Furious rabies is an entirely different story. The symptoms include change in personality and may result in a change in the sound of the bark due to partial paralysis of the vocal cords.
The animal tries to hide in dark corners, closets or under beds and becomes highly excitable and restless. It starts to roam and may wander for miles, snapping and biting at anything that gets in its way. Usually in four to eight days paralysis develops and the animal dies.
|Gentle giant not spared too
Even an elephant can be infected by rabies. Recently an 84-year-old female elephant owned by a temple was diagnosed with rabies. The elephant was brought for treatment with a complaint of tiredness and lethargy.
Veterinary surgeon Dr. D.S. Kodikara had been treating the elephant for many years but although known to the animal, the elephant kicked him without obeying orders as usual. Realizing that something was drastically wrong, Dr. Kodikara instructed the mahout to chain the elephant. By the next day the elephant was unsteady on its legs. This continued and a few days later, she became aggressive and restless. Dr. Kodikara suspected that the elephant may be infected with rabies. On the ninth day, she died.
An autopsy was conducted and brain smears were sent to the MRI in Colombo. After a thorough test, Dr. Omala Wimalaratne, the Head of the Rabies Diagnosis Unit of the MRI- confirmed rabies in the elephant. Tissue samples sent to the USA for further investigations confirmed this. The virus found in the elephant was the canine strain, indicating that the elephant had got rabies through a dog bite.
Three months later, another male elephant that was part of the same elephant squad showed the same symptoms. Dr. Kodikara was called in and the initial testing proved the second case of rabies in an elephant. It was the first live elephant that was treated for rabies. But it was too late and the second elephant was also died after a few days.
Dr. Omala Wimalaratne presented the case at a high profile WHO seminar. Now the WHO has issued a directive to vaccinate all elephants in captivity against rabies.
|The main culprits: Domesticated, stray dogs
Though occasionally wild animals are the culprits, like in the case of Ali Oluwa, it is mostly the domesticated and stray dogs that spread Rabies. The culprits are dogs in 97% of these cases, cats 2% and 1% by other animals. Responsible pet ownership and controlling the stray dog population are the main preventive initiatives.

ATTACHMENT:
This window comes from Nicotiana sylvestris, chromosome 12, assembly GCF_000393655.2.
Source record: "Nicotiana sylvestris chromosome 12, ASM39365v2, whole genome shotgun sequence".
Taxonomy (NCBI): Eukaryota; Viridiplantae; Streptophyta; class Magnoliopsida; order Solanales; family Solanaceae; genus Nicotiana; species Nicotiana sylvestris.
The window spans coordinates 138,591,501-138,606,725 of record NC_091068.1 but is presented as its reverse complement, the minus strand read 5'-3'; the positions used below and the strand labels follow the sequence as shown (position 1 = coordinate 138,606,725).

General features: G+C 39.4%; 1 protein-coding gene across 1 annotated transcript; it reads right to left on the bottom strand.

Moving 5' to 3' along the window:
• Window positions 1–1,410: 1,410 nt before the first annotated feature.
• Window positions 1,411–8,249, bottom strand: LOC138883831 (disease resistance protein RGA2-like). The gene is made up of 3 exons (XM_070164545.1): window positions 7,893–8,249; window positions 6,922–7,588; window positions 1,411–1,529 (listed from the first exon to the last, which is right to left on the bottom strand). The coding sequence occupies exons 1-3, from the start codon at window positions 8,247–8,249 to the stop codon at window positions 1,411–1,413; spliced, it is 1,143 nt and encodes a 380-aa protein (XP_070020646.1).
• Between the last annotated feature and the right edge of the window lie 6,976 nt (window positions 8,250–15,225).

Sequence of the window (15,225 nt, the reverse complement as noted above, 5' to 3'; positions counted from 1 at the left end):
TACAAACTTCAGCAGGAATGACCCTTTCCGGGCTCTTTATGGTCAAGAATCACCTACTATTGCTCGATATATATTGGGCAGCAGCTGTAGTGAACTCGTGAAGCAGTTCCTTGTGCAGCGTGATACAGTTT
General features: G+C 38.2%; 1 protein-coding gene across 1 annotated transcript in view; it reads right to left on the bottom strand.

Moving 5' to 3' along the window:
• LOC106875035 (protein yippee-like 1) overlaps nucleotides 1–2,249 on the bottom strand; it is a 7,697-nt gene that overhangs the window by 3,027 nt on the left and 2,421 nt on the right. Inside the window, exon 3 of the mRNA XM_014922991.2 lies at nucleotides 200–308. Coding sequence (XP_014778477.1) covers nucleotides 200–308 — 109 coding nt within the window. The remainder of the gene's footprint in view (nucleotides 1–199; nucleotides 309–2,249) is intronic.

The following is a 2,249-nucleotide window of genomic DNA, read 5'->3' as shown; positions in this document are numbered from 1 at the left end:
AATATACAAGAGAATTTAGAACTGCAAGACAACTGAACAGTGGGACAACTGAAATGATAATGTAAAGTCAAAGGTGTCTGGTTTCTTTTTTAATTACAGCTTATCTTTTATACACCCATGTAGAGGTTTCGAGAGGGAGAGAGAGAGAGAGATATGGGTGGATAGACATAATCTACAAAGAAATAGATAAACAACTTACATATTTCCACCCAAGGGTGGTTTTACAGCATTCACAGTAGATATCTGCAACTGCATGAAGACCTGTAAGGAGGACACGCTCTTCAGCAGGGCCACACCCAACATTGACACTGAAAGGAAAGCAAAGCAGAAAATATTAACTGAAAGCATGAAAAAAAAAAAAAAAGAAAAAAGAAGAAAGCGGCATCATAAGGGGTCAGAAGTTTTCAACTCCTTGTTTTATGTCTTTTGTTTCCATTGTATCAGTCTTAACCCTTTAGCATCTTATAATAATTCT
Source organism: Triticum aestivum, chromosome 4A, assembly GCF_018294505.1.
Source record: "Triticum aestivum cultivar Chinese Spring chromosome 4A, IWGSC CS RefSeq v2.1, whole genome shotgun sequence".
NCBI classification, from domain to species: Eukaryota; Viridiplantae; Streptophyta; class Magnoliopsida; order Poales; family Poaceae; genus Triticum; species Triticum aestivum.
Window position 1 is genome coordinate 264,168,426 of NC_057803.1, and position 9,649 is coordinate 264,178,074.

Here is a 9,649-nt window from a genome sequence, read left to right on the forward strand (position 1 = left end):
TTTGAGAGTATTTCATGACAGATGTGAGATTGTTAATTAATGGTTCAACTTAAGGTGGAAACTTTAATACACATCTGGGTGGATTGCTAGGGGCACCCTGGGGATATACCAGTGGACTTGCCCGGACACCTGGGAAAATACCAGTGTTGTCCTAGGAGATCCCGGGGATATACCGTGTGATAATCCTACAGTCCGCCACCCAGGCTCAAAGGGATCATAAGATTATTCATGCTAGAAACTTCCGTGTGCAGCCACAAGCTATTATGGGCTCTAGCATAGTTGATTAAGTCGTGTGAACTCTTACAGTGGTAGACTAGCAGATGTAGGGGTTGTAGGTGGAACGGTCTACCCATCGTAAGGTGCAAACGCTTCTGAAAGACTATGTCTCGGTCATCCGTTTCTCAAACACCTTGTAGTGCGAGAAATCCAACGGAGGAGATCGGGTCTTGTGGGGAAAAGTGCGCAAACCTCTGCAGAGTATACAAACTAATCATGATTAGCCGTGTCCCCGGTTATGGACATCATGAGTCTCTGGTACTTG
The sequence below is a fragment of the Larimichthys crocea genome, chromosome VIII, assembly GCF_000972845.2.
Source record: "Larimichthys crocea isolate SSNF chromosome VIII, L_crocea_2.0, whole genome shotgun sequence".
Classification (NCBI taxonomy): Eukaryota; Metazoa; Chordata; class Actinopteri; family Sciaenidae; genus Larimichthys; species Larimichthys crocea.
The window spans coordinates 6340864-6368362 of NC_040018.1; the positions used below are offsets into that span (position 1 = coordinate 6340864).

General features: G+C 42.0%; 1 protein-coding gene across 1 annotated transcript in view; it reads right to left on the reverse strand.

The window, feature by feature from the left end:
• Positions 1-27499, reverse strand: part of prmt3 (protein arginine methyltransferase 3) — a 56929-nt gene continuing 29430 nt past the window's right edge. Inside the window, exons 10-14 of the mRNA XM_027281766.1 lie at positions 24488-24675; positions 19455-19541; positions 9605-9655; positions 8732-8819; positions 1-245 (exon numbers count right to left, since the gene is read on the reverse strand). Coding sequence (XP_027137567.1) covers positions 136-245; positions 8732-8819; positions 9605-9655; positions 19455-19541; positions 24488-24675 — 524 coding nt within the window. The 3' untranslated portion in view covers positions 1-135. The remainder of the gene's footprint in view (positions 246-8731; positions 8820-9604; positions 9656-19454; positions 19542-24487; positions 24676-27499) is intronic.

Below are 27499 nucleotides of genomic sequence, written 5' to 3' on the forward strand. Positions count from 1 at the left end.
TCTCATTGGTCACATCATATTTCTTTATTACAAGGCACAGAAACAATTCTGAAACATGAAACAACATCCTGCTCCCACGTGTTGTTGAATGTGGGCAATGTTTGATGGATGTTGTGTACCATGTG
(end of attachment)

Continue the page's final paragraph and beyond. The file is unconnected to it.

The government spends over Rs. 260 million to treat humans for rabies. Not all the dogs that bite people may have rabies, so those bitten may not need to follow the complete course of medicine. This will help to save the money spent on drugs unnecessarily.
The Head of the Department of Rabies Diagnosis Research-Medical Research Institute (MRI) Dr. Omala Wimalaratne urges the public to cooperate in this effort. By examining the brains of the dead animals, MRI issues a diagnosis within 24 hours. People can bring the heads of the deceased animals to MRI’s regional labs located in Kandy and Karapitiya or MRI’s main laboratory located in Danister de Silva Mw, Borella (opposite Lady Ridgeway Hospital).
Statistics show that 55,000 deaths due to rabies occur worldwide annually- a death every 10 minutes. It is estimated that there are over 2.5 million dogs in Sri Lanka (of which a large proportion is not vaccinated)and that over 2000 dog bites occur daily. During the first 7 months of this year 26 human deaths were recorded due to rabies according to Health Department statistics. During the last 8 months, 388 animals have tested positive for the deadly disease.
Realizing that ‘prevention is the best way to fight against Rabies’, the World Health Organization, co-sponsored the first World Rabies Day on September 8 which was held in Sri Lanka as well.